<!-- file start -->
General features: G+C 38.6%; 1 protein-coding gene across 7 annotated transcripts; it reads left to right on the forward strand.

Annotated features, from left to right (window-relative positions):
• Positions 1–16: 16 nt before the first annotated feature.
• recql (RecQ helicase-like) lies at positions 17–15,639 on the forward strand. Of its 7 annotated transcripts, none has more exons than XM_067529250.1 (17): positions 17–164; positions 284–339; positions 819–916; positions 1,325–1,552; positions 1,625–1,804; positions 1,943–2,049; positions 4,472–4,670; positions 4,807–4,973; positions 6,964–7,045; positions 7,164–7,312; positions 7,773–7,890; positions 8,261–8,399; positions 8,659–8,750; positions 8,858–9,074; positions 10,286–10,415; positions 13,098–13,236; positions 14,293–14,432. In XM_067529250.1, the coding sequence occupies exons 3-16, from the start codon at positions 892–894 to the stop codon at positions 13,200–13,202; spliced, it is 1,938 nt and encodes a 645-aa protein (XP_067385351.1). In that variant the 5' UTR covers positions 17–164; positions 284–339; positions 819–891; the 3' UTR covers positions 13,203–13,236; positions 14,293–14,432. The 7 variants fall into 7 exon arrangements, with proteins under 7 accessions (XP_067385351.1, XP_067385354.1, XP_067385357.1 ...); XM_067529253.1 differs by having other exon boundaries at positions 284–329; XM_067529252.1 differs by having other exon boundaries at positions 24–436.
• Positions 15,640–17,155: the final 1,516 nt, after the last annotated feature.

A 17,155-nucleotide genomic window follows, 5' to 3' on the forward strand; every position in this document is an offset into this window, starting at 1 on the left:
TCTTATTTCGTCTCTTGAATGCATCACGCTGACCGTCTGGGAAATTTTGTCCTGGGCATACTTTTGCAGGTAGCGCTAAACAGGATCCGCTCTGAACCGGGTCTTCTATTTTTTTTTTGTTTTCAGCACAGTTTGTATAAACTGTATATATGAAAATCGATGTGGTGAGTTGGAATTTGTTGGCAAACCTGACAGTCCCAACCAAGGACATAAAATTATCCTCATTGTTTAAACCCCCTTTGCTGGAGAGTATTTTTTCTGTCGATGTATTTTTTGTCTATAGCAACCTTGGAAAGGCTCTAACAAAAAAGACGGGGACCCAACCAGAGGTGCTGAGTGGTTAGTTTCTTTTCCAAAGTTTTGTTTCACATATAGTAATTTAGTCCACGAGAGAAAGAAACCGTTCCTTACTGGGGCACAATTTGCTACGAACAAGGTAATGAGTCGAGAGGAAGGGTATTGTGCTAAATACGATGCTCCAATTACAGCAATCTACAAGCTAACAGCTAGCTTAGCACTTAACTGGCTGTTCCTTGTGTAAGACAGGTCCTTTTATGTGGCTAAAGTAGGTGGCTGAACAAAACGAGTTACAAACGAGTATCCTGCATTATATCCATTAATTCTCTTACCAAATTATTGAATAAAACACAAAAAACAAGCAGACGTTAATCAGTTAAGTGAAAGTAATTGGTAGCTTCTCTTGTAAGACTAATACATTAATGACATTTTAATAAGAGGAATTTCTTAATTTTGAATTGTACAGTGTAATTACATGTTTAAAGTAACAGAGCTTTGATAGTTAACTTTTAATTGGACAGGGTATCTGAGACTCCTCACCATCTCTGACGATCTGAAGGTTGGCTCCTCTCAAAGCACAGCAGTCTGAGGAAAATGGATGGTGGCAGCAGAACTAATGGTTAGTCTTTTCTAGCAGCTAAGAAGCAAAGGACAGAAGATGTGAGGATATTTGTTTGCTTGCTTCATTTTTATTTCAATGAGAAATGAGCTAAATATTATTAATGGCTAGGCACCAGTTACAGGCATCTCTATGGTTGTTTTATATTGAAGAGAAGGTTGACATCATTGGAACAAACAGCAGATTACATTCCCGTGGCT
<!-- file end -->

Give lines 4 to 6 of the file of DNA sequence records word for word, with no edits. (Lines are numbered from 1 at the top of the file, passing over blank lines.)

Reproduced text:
• recql (RecQ helicase-like) lies at positions 17–15,639 on the forward strand. Of its 7 annotated transcripts, none has more exons than XM_067529250.1 (17): positions 17–164; positions 284–339; positions 819–916; positions 1,325–1,552; positions 1,625–1,804; positions 1,943–2,049; positions 4,472–4,670; positions 4,807–4,973; positions 6,964–7,045; positions 7,164–7,312; positions 7,773–7,890; positions 8,261–8,399; positions 8,659–8,750; positions 8,858–9,074; positions 10,286–10,415; positions 13,098–13,236; positions 14,293–14,432. In XM_067529250.1, the coding sequence occupies exons 3-16, from the start codon at positions 892–894 to the stop codon at positions 13,200–13,202; spliced, it is 1,938 nt and encodes a 645-aa protein (XP_067385351.1). In that variant the 5' UTR covers positions 17–164; positions 284–339; positions 819–891; the 3' UTR covers positions 13,203–13,236; positions 14,293–14,432. The 7 variants fall into 7 exon arrangements, with proteins under 7 accessions (XP_067385351.1, XP_067385354.1, XP_067385357.1 ...); XM_067529253.1 differs by having other exon boundaries at positions 284–329; XM_067529252.1 differs by having other exon boundaries at positions 24–436.
• Positions 15,640–17,155: the final 1,516 nt, after the last annotated feature.

A 17,155-nucleotide genomic window follows, 5' to 3' on the forward strand; every position in this document is an offset into this window, starting at 1 on the left: